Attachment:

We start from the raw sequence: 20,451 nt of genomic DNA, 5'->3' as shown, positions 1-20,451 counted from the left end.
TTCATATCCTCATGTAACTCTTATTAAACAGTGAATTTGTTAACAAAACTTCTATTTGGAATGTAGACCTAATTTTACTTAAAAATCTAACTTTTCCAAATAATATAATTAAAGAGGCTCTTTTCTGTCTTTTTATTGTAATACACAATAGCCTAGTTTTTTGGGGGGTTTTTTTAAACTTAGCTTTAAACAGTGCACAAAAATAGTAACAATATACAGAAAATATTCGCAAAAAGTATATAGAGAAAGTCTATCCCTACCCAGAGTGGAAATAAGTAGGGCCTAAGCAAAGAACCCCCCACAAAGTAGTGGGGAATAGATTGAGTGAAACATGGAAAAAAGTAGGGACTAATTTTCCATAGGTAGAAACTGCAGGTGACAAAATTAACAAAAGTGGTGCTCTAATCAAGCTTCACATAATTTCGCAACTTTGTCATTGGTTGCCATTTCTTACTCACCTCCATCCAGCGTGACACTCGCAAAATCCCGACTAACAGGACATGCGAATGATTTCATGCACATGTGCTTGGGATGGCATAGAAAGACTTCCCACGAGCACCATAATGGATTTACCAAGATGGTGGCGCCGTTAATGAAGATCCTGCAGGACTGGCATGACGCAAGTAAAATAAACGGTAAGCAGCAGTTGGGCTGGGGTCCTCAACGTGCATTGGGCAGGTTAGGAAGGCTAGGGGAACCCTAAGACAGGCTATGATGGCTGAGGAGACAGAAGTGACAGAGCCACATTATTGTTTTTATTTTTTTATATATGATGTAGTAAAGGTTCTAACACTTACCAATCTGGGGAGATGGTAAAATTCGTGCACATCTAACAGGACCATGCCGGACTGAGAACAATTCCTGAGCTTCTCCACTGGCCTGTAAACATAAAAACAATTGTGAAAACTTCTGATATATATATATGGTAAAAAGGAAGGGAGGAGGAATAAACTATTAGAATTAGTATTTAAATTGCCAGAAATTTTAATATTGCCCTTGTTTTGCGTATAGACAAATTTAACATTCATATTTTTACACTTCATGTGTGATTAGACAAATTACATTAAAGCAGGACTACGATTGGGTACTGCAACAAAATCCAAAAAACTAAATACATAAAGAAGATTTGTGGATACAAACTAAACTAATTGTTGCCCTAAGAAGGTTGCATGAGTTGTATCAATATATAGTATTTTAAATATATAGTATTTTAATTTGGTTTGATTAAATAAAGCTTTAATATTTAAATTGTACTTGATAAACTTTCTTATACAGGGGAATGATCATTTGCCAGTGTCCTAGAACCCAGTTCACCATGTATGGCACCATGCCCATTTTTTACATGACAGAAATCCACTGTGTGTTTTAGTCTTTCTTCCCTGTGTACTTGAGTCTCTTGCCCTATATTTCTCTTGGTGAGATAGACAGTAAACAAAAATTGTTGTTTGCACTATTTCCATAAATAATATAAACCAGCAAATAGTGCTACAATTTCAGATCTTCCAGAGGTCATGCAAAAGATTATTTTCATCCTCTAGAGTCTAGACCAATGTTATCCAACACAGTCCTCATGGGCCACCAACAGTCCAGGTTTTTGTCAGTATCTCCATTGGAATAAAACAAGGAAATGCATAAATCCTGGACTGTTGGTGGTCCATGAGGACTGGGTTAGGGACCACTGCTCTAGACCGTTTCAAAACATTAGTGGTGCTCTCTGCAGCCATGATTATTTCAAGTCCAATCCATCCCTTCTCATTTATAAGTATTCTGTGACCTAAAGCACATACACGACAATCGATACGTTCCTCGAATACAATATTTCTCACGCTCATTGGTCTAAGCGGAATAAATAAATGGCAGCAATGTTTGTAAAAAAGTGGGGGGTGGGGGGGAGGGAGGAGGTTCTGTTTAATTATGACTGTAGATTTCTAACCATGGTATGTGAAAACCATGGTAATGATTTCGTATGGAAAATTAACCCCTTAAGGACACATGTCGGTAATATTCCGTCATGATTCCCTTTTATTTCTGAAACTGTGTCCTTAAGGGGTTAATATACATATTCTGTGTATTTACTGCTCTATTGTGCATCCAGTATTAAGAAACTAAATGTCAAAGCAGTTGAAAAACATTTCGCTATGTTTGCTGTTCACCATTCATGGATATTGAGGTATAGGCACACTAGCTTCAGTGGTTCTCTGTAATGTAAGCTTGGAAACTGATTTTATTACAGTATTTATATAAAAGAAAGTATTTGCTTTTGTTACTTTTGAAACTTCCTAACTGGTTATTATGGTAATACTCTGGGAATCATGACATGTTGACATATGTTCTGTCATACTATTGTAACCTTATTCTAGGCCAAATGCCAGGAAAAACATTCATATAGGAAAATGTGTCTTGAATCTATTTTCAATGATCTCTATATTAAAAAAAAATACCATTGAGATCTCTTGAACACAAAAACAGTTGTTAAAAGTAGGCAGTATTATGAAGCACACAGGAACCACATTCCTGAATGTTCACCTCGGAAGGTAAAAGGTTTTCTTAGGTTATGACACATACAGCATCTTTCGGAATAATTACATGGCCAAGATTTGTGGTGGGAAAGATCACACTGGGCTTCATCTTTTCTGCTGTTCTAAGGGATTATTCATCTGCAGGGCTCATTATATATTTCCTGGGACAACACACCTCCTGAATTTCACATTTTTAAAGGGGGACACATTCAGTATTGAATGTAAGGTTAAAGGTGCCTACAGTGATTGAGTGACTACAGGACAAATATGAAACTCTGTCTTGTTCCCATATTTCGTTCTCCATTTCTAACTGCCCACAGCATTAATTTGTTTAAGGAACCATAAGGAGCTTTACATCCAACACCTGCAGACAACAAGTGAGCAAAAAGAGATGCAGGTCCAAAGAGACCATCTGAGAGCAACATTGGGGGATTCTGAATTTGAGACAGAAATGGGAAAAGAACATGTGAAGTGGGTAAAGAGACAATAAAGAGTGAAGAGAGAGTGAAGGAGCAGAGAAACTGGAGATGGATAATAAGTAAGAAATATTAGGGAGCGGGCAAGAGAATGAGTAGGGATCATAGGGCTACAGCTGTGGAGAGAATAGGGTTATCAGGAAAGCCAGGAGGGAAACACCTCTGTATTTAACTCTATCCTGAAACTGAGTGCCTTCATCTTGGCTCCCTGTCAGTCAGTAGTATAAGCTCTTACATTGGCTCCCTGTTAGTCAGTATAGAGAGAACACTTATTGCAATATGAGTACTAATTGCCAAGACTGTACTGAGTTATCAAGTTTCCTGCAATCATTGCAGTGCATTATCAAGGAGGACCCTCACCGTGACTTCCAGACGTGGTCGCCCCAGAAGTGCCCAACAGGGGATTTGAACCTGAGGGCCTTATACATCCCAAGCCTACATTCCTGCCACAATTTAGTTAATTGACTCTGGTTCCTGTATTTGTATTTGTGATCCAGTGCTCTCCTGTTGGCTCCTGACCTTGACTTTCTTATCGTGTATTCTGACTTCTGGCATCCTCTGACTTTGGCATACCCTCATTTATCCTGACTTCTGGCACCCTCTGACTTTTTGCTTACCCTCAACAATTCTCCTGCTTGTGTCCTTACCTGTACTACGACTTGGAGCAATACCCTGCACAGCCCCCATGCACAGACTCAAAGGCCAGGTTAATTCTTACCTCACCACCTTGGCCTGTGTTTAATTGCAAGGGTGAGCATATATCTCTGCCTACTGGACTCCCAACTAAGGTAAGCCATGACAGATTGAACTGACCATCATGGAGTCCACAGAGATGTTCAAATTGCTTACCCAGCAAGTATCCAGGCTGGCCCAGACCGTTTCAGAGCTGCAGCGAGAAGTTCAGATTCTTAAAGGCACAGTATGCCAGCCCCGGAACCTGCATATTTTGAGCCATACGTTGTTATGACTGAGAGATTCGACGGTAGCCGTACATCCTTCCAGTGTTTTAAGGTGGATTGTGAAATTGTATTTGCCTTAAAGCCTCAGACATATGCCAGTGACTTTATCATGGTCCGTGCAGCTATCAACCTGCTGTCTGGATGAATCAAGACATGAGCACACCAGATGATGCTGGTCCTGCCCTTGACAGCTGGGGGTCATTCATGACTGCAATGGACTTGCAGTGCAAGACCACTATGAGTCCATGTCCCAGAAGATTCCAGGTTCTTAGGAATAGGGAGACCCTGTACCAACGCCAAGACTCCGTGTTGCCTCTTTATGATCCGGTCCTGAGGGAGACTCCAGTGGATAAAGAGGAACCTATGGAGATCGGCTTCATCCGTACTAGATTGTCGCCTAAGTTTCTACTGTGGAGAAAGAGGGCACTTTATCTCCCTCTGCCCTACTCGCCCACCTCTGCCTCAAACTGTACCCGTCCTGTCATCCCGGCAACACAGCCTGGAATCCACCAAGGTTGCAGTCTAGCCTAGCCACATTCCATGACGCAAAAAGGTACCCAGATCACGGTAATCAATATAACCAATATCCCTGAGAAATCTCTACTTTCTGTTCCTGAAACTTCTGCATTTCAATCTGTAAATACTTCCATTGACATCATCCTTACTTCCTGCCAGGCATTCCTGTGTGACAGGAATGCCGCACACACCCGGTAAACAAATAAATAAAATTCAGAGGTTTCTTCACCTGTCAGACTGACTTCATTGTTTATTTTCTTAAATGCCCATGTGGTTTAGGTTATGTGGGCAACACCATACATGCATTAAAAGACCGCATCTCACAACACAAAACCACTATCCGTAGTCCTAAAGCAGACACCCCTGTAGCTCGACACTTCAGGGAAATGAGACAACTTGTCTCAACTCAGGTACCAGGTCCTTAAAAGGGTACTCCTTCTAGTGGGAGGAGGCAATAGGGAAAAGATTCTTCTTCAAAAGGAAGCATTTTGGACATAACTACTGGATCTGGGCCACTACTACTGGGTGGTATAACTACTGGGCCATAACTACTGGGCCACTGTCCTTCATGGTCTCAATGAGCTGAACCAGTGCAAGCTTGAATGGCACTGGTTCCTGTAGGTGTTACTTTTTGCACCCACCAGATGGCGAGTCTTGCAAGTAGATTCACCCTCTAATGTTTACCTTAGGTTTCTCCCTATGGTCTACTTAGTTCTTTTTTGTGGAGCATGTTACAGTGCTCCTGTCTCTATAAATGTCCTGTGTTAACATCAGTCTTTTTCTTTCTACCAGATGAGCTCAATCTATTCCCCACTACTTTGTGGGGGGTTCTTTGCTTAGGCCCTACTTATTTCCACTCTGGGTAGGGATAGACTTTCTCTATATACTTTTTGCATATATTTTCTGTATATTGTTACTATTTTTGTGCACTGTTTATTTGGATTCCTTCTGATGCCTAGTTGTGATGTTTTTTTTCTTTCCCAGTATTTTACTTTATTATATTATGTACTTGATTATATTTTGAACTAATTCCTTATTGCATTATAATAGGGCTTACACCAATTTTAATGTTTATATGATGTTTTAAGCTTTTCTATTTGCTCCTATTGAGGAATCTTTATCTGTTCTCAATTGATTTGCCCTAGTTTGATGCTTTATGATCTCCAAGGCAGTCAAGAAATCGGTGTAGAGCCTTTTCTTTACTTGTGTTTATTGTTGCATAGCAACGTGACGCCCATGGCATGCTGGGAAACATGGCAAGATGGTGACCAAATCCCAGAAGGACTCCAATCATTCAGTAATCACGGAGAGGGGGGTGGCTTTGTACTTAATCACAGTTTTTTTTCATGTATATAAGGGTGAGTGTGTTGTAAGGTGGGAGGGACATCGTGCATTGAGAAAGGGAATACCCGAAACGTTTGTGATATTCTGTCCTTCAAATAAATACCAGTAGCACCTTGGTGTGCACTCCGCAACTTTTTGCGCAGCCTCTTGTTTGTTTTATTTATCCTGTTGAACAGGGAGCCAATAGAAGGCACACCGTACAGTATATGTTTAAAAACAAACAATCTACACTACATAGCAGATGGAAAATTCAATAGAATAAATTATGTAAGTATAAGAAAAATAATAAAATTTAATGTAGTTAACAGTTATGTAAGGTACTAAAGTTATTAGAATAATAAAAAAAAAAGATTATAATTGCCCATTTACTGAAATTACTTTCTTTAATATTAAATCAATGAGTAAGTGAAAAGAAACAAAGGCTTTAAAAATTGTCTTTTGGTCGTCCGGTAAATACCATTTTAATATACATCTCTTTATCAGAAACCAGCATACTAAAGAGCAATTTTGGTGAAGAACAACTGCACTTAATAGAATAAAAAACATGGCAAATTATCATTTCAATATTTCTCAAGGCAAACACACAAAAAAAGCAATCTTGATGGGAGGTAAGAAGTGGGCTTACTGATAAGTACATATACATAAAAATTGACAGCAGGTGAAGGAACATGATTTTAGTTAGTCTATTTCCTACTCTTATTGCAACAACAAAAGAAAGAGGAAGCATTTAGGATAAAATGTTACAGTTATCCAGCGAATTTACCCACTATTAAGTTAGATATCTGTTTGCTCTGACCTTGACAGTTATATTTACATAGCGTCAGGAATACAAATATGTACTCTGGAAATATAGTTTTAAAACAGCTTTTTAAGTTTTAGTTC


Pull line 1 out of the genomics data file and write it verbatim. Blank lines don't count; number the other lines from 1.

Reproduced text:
We start from the raw sequence: 20,451 nt of genomic DNA, 5'->3' as shown, positions 1-20,451 counted from the left end.